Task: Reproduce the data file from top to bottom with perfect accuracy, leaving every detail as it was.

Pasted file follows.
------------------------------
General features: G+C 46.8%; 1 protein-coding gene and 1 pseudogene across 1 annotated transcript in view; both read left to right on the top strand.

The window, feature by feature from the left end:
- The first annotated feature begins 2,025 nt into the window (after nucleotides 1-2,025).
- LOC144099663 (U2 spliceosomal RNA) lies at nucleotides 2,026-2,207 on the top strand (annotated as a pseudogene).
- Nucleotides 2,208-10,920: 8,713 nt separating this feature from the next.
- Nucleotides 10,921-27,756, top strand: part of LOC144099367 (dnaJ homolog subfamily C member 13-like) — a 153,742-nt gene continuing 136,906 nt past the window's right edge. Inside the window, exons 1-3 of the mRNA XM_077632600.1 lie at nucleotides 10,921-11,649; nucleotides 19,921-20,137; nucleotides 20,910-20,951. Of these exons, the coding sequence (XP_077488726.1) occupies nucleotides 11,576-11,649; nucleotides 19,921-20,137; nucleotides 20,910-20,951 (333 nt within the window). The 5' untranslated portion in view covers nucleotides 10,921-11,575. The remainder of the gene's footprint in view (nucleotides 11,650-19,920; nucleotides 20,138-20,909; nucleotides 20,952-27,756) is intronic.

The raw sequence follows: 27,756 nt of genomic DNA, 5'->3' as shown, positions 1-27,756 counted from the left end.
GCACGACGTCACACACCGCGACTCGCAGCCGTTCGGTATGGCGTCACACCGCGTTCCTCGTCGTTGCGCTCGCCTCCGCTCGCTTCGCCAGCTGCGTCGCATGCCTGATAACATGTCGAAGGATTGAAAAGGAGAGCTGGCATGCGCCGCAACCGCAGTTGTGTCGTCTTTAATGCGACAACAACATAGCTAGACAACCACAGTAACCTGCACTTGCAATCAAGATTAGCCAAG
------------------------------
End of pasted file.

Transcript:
General features: G+C 46.8%; 1 protein-coding gene and 1 pseudogene across 1 annotated transcript in view; both read left to right on the top strand.

The window, feature by feature from the left end:
- The first annotated feature begins 2,025 nt into the window (after nucleotides 1-2,025).
- LOC144099663 (U2 spliceosomal RNA) lies at nucleotides 2,026-2,207 on the top strand (annotated as a pseudogene).
- Nucleotides 2,208-10,920: 8,713 nt separating this feature from the next.
- Nucleotides 10,921-27,756, top strand: part of LOC144099367 (dnaJ homolog subfamily C member 13-like) — a 153,742-nt gene continuing 136,906 nt past the window's right edge. Inside the window, exons 1-3 of the mRNA XM_077632600.1 lie at nucleotides 10,921-11,649; nucleotides 19,921-20,137; nucleotides 20,910-20,951. Of these exons, the coding sequence (XP_077488726.1) occupies nucleotides 11,576-11,649; nucleotides 19,921-20,137; nucleotides 20,910-20,951 (333 nt within the window). The 5' untranslated portion in view covers nucleotides 10,921-11,575. The remainder of the gene's footprint in view (nucleotides 11,650-19,920; nucleotides 20,138-20,909; nucleotides 20,952-27,756) is intronic.

The raw sequence follows: 27,756 nt of genomic DNA, 5'->3' as shown, positions 1-27,756 counted from the left end.
GCACGACGTCACACACCGCGACTCGCAGCCGTTCGGTATGGCGTCACACCGCGTTCCTCGTCGTTGCGCTCGCCTCCGCTCGCTTCGCCAGCTGCGTCGCATGCCTGATAACATGTCGAAGGATTGAAAAGGAGAGCTGGCATGCGCCGCAACCGCAGTTGTGTCGTCTTTAATGCGACAACAACATAGCTAGACAACCACAGTAACCTGCACTTGCAATCAAGATTAGCCAAG